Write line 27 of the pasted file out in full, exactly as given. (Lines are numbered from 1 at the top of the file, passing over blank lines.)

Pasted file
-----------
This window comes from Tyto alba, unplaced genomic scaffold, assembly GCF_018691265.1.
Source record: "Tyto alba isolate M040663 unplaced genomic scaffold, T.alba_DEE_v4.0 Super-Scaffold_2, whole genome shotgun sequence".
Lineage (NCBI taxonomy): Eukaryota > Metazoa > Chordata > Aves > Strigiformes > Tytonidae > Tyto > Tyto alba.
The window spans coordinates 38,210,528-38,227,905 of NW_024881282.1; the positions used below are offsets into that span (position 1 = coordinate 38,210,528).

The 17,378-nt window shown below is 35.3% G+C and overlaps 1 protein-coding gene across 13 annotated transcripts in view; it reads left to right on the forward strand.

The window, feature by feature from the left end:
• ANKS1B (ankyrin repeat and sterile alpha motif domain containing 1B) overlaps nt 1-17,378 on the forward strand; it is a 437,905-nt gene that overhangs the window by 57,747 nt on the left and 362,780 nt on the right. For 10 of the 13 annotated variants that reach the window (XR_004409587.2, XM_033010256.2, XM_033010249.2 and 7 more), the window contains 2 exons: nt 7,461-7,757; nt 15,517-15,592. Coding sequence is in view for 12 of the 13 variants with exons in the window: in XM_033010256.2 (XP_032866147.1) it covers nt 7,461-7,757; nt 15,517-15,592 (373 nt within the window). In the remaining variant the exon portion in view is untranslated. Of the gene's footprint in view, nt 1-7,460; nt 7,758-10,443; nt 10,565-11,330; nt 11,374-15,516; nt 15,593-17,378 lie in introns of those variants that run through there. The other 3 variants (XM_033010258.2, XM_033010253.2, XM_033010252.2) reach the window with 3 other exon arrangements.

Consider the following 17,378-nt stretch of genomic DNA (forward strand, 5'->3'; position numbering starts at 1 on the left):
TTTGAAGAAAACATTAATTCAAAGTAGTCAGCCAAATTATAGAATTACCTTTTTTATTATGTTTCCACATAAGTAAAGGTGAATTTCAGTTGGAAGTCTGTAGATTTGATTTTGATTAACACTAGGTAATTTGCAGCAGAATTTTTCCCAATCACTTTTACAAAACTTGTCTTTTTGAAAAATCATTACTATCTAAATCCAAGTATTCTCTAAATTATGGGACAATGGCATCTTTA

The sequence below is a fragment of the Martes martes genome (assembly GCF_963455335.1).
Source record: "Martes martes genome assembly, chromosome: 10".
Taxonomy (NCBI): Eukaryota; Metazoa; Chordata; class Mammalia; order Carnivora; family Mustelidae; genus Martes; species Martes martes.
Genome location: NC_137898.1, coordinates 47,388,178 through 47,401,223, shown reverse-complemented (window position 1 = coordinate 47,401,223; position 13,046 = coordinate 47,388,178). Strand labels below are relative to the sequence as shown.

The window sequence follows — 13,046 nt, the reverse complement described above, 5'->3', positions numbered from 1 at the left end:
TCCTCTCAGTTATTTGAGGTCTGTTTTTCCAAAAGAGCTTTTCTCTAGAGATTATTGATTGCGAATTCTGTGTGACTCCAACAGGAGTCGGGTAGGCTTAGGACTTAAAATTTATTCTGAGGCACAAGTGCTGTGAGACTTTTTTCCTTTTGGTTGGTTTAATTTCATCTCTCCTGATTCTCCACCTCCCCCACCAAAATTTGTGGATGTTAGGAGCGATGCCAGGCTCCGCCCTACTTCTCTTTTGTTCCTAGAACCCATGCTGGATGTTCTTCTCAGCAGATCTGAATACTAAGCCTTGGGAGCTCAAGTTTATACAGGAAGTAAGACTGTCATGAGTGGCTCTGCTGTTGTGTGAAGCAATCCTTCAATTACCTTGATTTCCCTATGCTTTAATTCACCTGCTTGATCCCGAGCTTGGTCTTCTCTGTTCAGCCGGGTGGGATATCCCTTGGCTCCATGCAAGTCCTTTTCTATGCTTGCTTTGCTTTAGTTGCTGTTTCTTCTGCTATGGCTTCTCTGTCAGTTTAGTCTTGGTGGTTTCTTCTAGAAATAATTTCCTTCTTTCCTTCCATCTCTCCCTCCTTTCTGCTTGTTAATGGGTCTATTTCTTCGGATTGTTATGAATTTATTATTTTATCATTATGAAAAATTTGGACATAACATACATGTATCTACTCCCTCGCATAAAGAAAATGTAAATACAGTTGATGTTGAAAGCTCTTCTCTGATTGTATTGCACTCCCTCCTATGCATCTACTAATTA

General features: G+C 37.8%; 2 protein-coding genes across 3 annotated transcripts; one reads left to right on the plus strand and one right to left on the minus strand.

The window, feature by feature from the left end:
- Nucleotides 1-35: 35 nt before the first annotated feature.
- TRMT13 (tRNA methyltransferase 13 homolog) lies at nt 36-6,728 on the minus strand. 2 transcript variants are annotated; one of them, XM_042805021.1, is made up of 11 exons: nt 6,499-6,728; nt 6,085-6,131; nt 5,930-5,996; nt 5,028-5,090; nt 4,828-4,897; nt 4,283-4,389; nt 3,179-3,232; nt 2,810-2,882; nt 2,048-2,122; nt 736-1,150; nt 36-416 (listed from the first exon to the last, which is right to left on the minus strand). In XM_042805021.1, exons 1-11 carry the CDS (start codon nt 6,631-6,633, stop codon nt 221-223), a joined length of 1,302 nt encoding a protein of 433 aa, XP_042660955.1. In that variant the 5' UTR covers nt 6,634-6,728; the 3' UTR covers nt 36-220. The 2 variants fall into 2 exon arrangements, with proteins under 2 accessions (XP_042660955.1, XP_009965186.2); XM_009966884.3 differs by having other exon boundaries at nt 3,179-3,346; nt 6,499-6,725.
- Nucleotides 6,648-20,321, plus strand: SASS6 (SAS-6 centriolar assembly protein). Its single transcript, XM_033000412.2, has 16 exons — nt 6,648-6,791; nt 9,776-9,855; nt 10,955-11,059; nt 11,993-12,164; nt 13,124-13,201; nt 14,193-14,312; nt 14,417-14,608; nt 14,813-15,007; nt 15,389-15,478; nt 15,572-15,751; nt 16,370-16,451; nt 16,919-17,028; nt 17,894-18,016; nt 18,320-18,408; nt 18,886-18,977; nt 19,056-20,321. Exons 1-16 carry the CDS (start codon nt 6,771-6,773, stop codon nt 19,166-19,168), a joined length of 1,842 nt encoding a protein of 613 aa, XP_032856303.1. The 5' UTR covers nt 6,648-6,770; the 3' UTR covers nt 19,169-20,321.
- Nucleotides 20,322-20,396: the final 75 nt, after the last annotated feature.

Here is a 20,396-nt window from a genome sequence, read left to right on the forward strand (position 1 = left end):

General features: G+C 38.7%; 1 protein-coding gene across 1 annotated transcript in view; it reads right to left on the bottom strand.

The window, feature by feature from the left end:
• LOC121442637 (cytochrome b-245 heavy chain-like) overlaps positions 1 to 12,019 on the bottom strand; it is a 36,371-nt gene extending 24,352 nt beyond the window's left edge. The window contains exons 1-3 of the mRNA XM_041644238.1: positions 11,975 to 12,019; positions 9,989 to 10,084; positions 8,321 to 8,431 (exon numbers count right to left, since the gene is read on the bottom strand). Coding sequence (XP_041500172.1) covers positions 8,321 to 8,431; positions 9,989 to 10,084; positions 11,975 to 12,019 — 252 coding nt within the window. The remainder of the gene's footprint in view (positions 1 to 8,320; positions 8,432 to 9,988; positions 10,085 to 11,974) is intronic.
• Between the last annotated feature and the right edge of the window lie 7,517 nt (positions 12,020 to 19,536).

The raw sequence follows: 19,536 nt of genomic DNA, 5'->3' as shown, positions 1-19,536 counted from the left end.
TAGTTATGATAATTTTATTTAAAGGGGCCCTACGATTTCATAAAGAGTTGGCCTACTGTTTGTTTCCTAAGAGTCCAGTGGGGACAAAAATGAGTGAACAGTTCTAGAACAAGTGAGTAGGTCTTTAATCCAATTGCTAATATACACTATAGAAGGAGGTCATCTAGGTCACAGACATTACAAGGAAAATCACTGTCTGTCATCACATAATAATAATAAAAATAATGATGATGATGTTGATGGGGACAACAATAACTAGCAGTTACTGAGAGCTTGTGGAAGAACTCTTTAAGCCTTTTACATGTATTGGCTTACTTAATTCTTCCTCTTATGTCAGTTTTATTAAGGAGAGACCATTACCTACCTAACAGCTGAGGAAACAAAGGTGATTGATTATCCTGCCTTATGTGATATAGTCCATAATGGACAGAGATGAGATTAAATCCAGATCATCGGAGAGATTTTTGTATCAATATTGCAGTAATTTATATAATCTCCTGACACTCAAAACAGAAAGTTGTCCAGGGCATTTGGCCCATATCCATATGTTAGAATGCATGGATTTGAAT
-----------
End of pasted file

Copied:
The raw sequence follows: 19,536 nt of genomic DNA, 5'->3' as shown, positions 1-19,536 counted from the left end.